Mention Robert Frost and
people instantly think of snowy woods and less-traveled paths and rural
neighbors meeting to fix their stone fence.
But what does Robert Frost have to do with science? You might be surprised. Born in 1874, Frost lived
through a remarkable period of scientific progress, including the development
of quantum mechanics and the theory of relativity, the Big Bang theory, the
discovery of the structure of DNA and the beginnings of space travel. Possessing a powerful intellect driven by
keen curiosity, Frost was highly knowledgeable about the science of his time
and infuses his poetry with imagery and language borrowed from science. Frost not only uses the language of science
to enrich his poetry in the same way he uses classical, historical, biblical
and literary allusions, but he also uses ordinary language to create
sophisticated metaphors based on scientific concepts such as evolution and
entropy. A Scientific Companion to Robert Frost represents the first
systematic attempt to catalogue and explain all of the references to science
and natural history in Frost’s poetry. The
book, which is organized chronologically, uses language that is accessible to
laymen and is supplemented by numerous illustrations, and appendices that
should make it a valuable resource for teachers and scholars.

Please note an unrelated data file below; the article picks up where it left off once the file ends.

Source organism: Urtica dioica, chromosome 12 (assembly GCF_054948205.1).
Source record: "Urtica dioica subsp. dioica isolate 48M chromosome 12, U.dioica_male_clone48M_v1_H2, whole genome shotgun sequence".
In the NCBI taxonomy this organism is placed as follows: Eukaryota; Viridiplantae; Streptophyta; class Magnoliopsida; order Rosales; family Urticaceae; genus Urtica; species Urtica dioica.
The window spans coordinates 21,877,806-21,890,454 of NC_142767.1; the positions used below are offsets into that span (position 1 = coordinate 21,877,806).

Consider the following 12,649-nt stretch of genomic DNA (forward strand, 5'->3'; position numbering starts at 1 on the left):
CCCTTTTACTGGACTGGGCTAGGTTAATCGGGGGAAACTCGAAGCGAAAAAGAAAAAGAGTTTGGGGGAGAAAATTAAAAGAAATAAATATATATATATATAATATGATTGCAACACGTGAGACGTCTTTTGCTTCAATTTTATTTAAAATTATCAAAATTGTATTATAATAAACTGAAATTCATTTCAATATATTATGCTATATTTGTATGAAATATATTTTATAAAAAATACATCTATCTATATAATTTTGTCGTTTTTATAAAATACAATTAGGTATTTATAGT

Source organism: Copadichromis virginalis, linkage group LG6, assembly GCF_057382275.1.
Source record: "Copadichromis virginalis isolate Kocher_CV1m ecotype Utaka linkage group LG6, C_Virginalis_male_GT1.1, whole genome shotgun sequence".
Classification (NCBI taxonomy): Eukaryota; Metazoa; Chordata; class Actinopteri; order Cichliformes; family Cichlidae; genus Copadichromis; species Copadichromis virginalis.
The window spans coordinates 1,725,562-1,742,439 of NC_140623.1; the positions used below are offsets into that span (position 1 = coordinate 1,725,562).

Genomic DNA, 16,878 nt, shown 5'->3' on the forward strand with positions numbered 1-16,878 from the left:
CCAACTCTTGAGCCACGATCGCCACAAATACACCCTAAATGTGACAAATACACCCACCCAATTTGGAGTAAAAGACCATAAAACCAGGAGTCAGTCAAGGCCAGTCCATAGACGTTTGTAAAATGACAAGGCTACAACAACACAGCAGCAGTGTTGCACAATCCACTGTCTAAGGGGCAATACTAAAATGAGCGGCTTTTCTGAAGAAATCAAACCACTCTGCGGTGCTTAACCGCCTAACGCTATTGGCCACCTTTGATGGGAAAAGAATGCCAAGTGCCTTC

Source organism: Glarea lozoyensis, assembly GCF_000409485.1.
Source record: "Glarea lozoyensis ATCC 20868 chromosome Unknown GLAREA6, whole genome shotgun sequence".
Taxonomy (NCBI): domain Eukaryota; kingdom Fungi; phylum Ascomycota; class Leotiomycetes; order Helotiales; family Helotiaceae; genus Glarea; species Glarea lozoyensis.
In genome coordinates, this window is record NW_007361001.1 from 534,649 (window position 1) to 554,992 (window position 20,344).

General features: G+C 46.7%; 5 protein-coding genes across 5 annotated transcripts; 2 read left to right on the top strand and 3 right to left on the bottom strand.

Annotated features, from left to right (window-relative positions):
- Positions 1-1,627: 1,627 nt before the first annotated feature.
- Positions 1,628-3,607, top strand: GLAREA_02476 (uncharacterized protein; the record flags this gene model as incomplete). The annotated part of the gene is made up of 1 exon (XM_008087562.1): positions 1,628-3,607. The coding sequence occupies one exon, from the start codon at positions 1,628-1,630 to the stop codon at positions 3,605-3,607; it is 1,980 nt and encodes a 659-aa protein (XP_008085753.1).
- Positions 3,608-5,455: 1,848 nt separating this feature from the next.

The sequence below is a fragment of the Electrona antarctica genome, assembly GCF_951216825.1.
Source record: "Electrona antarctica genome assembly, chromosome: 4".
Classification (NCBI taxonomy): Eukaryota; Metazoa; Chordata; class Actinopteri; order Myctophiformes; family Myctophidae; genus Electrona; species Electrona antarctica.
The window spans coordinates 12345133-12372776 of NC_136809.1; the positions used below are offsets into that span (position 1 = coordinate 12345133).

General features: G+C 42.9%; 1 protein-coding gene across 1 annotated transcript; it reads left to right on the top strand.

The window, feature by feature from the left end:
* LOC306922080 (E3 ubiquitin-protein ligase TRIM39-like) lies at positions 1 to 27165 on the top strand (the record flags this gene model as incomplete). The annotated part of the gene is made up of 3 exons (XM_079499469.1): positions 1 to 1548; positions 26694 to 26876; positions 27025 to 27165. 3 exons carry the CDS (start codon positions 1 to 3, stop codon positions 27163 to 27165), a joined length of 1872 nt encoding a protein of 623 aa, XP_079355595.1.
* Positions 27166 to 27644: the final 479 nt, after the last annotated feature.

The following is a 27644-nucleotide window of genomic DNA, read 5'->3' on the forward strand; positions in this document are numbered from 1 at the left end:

'What a wonderful idea Virginia Smith, with her strong scientific background, had in providing us with A Scientific Companion to my grandfather’s verses! Always impressed by Rorbert Frost’s deep understanding of his natural surroundings – in botany, archaeology, astronomy, among others – we learn here just how his scientific knowledge enriches the metaphorical language of many of his verses. As a teacher of his poems, I frequently note the need for such a Companion: the heal-all in “Design,” the iris in “Iris by Night” that is not a flower, or the complex interaction of fruit, trees, ancestral primates, and a young girl, in “Wild Grapes,” one of my favorites. Richly illustrated, the volume will help you move ever more deeply into the poet’s layers of meaning while, at the same time, awaken you to the endless mysteries of the universe.'
Lesley Lee Francis, author of You Come Too: My Journey With Robert Frost and Robert Frost: An Adventure in Poetry, 1900–1918
'More than half a century ago, C. P. Snow lamented that science and the humanities had become so specialized that their practitioners could no longer speak to one another. With the publication of A Scientific Companion to Robert Frost, Virginia Smith proves the exception to the “two cultures” divide. A professor of biochemistry at the United States Naval Academy, Ms. Smith is also an astute reader of Frost’s poetry. In combining her “avocation and vocation,” as Frost advises in “Two Tramps in Mud Time,” Ms. Smith demonstrates the breadth of Frost’s engagement with science and carefully discloses how Frost used the lessons of science—in astronomy, biology, chemistry, physics, and natural history—to inform his poetry. In doing so, she provides devotees and scholars with an invaluable primary resource that will surely stimulate new thinking about our most thoughtful and complex American poet.'